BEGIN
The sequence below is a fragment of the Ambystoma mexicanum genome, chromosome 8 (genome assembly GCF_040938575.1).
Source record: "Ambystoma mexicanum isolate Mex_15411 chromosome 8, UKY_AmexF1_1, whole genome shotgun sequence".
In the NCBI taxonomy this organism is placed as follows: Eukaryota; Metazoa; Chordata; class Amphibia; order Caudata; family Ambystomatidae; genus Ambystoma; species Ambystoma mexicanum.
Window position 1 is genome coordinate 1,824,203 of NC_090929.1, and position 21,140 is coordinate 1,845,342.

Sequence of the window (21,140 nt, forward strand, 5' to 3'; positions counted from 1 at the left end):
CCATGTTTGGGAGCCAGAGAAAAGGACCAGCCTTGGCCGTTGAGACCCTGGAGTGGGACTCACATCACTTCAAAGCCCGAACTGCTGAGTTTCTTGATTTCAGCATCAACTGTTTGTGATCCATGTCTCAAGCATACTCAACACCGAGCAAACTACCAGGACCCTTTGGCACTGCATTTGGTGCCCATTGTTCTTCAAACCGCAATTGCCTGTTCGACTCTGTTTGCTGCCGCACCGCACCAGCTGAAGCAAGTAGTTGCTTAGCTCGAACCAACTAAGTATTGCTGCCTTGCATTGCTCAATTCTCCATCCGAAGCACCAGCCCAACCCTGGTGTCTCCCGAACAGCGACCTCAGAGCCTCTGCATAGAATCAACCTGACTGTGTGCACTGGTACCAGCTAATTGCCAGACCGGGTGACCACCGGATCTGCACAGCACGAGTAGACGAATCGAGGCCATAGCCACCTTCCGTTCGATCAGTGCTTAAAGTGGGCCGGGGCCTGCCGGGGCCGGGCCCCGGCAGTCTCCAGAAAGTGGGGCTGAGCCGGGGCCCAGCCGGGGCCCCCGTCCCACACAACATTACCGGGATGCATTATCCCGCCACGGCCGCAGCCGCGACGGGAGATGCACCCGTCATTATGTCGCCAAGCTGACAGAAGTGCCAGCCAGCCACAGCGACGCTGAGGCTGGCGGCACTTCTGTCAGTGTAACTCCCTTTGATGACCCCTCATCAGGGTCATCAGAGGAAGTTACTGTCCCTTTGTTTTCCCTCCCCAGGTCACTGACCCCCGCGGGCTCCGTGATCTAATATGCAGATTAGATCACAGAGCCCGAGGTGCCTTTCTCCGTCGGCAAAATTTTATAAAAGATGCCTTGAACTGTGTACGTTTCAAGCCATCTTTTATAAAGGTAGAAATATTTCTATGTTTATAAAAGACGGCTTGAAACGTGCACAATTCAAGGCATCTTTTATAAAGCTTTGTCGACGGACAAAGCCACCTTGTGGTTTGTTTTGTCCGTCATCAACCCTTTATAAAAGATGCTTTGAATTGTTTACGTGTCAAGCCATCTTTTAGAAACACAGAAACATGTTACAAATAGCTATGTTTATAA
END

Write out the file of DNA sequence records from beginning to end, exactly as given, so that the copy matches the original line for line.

The sequence below is a fragment of the Ambystoma mexicanum genome, chromosome 8 (genome assembly GCF_040938575.1).
Source record: "Ambystoma mexicanum isolate Mex_15411 chromosome 8, UKY_AmexF1_1, whole genome shotgun sequence".
In the NCBI taxonomy this organism is placed as follows: Eukaryota; Metazoa; Chordata; class Amphibia; order Caudata; family Ambystomatidae; genus Ambystoma; species Ambystoma mexicanum.
Window position 1 is genome coordinate 1,824,203 of NC_090929.1, and position 21,140 is coordinate 1,845,342.

Sequence of the window (21,140 nt, forward strand, 5' to 3'; positions counted from 1 at the left end):
CCATGTTTGGGAGCCAGAGAAAAGGACCAGCCTTGGCCGTTGAGACCCTGGAGTGGGACTCACATCACTTCAAAGCCCGAACTGCTGAGTTTCTTGATTTCAGCATCAACTGTTTGTGATCCATGTCTCAAGCATACTCAACACCGAGCAAACTACCAGGACCCTTTGGCACTGCATTTGGTGCCCATTGTTCTTCAAACCGCAATTGCCTGTTCGACTCTGTTTGCTGCCGCACCGCACCAGCTGAAGCAAGTAGTTGCTTAGCTCGAACCAACTAAGTATTGCTGCCTTGCATTGCTCAATTCTCCATCCGAAGCACCAGCCCAACCCTGGTGTCTCCCGAACAGCGACCTCAGAGCCTCTGCATAGAATCAACCTGACTGTGTGCACTGGTACCAGCTAATTGCCAGACCGGGTGACCACCGGATCTGCACAGCACGAGTAGACGAATCGAGGCCATAGCCACCTTCCGTTCGATCAGTGCTTAAAGTGGGCCGGGGCCTGCCGGGGCCGGGCCCCGGCAGTCTCCAGAAAGTGGGGCTGAGCCGGGGCCCAGCCGGGGCCCCCGTCCCACACAACATTACCGGGATGCATTATCCCGCCACGGCCGCAGCCGCGACGGGAGATGCACCCGTCATTATGTCGCCAAGCTGACAGAAGTGCCAGCCAGCCACAGCGACGCTGAGGCTGGCGGCACTTCTGTCAGTGTAACTCCCTTTGATGACCCCTCATCAGGGTCATCAGAGGAAGTTACTGTCCCTTTGTTTTCCCTCCCCAGGTCACTGACCCCCGCGGGCTCCGTGATCTAATATGCAGATTAGATCACAGAGCCCGAGGTGCCTTTCTCCGTCGGCAAAATTTTATAAAAGATGCCTTGAACTGTGTACGTTTCAAGCCATCTTTTATAAAGGTAGAAATATTTCTATGTTTATAAAAGACGGCTTGAAACGTGCACAATTCAAGGCATCTTTTATAAAGCTTTGTCGACGGACAAAGCCACCTTGTGGTTTGTTTTGTCCGTCATCAACCCTTTATAAAAGATGCTTTGAATTGTTTACGTGTCAAGCCATCTTTTAGAAACACAGAAACATGTTACAAATAGCTATGTTTATAA